And here is the site to find out more about this story.

"The United States says Iraq will be sovereign, no longer under military occupation, on June 30. But most power will reside within the world's largest U.S. Embassy, backed by 110,000 U.S. troops." Thanks Shirin.

Now this is exactly the way it was with the British between 1932 and 1958. I believe that it will not take that long (26 years) for Iraqis to have a bloody revolution. Iraqi history, about which I know a thing or two, confirms this in very clear terms.

My good friend, Juan Cole, became a four-time star on Campus Watch. He is again the author of their "quote of the month". With all this publicity, I think that Juan should consider changing his photo -- it is making him look less handsome that he really is.

The rate at which the Bush administration claims to kill terrorist leaders, there must be no leadership left for these groups, especially so when they also claim to be isolating those who are still at large.

Yet, on the other hand, the terrorist acts seem to be increasing in a very noticeable fashion. What does this tell us?

Well... Either the claims are not true, or what they claim to be doing is true, but not effective. I think that it is a mix of both. The Bush administration is exaggerating (REALLY?) the number of terrorist leaders killed, and the killing that actually happen do not effect much. The terrorists are normally people who act semi-independently and when a leader is killed, there are many others who will step up and take his place.

The administration has to pay attention to this fact and stop fooling many people (officials included) by such statements as: "we have killed or captured two thirds of the leaders of al-Qa'eda". While two thirds mean 66%, which is impressive on paper, the fact remains that the terrorists can re-generate leaders at a rate of 120%. How do you like to be in such a race?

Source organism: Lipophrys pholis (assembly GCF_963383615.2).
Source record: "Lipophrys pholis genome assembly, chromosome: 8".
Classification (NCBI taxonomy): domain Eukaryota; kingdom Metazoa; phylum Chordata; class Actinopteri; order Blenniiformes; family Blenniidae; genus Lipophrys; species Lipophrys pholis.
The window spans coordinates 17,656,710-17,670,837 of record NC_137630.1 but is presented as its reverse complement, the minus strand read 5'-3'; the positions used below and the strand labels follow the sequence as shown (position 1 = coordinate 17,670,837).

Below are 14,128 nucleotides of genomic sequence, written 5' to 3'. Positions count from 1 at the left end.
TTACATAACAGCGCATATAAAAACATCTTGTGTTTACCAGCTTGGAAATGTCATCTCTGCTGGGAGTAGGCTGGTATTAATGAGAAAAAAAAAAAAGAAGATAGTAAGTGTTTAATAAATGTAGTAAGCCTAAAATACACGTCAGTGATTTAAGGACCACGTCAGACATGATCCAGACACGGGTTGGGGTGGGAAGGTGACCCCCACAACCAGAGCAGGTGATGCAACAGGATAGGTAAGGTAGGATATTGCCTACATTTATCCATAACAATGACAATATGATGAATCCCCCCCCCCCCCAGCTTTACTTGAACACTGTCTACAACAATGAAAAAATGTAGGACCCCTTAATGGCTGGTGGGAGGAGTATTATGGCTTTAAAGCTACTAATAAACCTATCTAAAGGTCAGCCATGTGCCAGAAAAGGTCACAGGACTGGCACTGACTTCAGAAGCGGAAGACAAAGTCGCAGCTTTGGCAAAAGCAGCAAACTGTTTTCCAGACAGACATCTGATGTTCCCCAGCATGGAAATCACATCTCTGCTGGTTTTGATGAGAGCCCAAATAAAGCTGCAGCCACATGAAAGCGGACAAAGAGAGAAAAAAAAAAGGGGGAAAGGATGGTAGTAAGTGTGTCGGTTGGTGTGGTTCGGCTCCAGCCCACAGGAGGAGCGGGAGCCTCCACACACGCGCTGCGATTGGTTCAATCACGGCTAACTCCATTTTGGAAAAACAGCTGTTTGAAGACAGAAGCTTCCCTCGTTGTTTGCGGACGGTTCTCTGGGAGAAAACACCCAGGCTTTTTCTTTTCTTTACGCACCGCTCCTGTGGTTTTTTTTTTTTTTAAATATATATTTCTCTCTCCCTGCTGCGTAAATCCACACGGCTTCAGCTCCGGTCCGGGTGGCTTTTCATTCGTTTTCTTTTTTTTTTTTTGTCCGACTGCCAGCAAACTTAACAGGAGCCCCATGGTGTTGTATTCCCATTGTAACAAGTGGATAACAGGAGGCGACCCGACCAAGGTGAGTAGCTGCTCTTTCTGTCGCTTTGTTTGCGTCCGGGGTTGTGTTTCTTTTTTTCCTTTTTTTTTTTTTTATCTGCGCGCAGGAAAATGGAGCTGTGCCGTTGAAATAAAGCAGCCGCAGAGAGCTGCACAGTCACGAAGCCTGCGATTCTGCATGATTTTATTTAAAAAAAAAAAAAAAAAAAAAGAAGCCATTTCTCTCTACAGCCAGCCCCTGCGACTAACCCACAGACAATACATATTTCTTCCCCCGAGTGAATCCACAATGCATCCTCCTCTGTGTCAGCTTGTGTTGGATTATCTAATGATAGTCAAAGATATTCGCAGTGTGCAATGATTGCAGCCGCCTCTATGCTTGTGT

A new strategy must be devised, or we all are in trouble.

The most dangerous job in Afghanistan.

The job of the aviation minister is vacant again. The son of the war-lord who had the job was assassinated, according to the AP. This is the second minister of aviation to be assassinated (I do not know why they need such a ministry in a country that has no aviation anyway).

Roya, I know it is tempting, but please don't send your C.V.; It is enough for me to worry about the father of my friend, Bahar, who is the minister of interior, so do not increase my anxiety.

Saturday, March 20, 2004

"Virtually every serious and honest study of anti-Americanism in recent years recognizes that people around the world are critical of the US mainly because of the consequences of US foreign policy. It is time for the American people to wake up to the seriousness of this dynamic, because this is now a problem for all Americans, and not just a problem for a single president, or party or administration", writes the Daily Star of Beirut in its editorial.

More excerpts from the letters of U.S. soldiers, killed in Iraq, to their families. It takes strong nerves to finish them all.

"Iraq: a year after the 'democratic' occupation". Dr. Abdul-Aziz al-Muqalih write about an Iraq that disappeared in the darkness of a "democratic" occupation, as he termed it. "Iraq has gone and will not return, neither to its people, nor to the democratic occupation. And the monsters that appeared on the land of the two rivers -- whether for or against the occupation -- will not spare what was called Iraq or the capital that was called Baghdad", wrote the poet and literary critic (Arabic text).

"The reality from March 20 last year to March 20 this year has been grotesquely different. Two of the world's most sophisticated armed forces brushed aside a tinpot army of soldiers without boots, smashed Iraq's cities to pieces, killed thousands of civilians and captured Iraq's oil more or less intact. There were, as any intelligent observer could have told them, no WMD, no centre of world terrorism, no aggressive intent", wrote Richard Overy.